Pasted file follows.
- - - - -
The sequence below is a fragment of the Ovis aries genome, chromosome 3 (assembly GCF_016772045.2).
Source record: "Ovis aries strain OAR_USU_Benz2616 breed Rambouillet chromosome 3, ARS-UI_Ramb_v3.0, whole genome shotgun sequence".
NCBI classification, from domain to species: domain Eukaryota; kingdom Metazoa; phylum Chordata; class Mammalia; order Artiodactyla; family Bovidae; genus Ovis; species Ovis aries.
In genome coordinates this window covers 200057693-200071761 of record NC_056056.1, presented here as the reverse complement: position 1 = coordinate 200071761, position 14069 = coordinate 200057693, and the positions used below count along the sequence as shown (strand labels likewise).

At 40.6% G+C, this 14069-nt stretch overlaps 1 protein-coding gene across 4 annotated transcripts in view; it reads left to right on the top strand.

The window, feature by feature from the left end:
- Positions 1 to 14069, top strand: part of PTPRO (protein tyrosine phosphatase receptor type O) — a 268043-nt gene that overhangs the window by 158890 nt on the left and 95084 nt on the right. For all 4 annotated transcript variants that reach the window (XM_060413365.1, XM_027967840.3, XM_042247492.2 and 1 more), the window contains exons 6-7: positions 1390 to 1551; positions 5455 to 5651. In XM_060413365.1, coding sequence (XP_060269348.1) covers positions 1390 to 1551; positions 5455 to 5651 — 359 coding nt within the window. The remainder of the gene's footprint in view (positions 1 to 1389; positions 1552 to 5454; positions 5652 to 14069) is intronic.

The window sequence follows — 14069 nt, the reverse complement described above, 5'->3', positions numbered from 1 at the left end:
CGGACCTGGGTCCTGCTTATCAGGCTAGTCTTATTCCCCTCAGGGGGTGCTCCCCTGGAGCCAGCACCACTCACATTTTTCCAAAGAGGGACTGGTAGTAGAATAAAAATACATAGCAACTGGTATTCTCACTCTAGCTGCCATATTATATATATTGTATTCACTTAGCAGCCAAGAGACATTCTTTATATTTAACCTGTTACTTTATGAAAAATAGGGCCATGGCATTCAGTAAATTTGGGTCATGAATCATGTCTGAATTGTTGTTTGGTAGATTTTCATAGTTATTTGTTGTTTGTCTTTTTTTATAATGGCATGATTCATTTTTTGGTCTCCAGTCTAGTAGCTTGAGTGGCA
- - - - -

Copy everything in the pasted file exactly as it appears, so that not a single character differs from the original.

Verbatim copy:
The sequence below is a fragment of the Ovis aries genome, chromosome 3 (assembly GCF_016772045.2).
Source record: "Ovis aries strain OAR_USU_Benz2616 breed Rambouillet chromosome 3, ARS-UI_Ramb_v3.0, whole genome shotgun sequence".
NCBI classification, from domain to species: domain Eukaryota; kingdom Metazoa; phylum Chordata; class Mammalia; order Artiodactyla; family Bovidae; genus Ovis; species Ovis aries.
In genome coordinates this window covers 200057693-200071761 of record NC_056056.1, presented here as the reverse complement: position 1 = coordinate 200071761, position 14069 = coordinate 200057693, and the positions used below count along the sequence as shown (strand labels likewise).

At 40.6% G+C, this 14069-nt stretch overlaps 1 protein-coding gene across 4 annotated transcripts in view; it reads left to right on the top strand.

The window, feature by feature from the left end:
- Positions 1 to 14069, top strand: part of PTPRO (protein tyrosine phosphatase receptor type O) — a 268043-nt gene that overhangs the window by 158890 nt on the left and 95084 nt on the right. For all 4 annotated transcript variants that reach the window (XM_060413365.1, XM_027967840.3, XM_042247492.2 and 1 more), the window contains exons 6-7: positions 1390 to 1551; positions 5455 to 5651. In XM_060413365.1, coding sequence (XP_060269348.1) covers positions 1390 to 1551; positions 5455 to 5651 — 359 coding nt within the window. The remainder of the gene's footprint in view (positions 1 to 1389; positions 1552 to 5454; positions 5652 to 14069) is intronic.

The window sequence follows — 14069 nt, the reverse complement described above, 5'->3', positions numbered from 1 at the left end:
CGGACCTGGGTCCTGCTTATCAGGCTAGTCTTATTCCCCTCAGGGGGTGCTCCCCTGGAGCCAGCACCACTCACATTTTTCCAAAGAGGGACTGGTAGTAGAATAAAAATACATAGCAACTGGTATTCTCACTCTAGCTGCCATATTATATATATTGTATTCACTTAGCAGCCAAGAGACATTCTTTATATTTAACCTGTTACTTTATGAAAAATAGGGCCATGGCATTCAGTAAATTTGGGTCATGAATCATGTCTGAATTGTTGTTTGGTAGATTTTCATAGTTATTTGTTGTTTGTCTTTTTTTATAATGGCATGATTCATTTTTTGGTCTCCAGTCTAGTAGCTTGAGTGGCA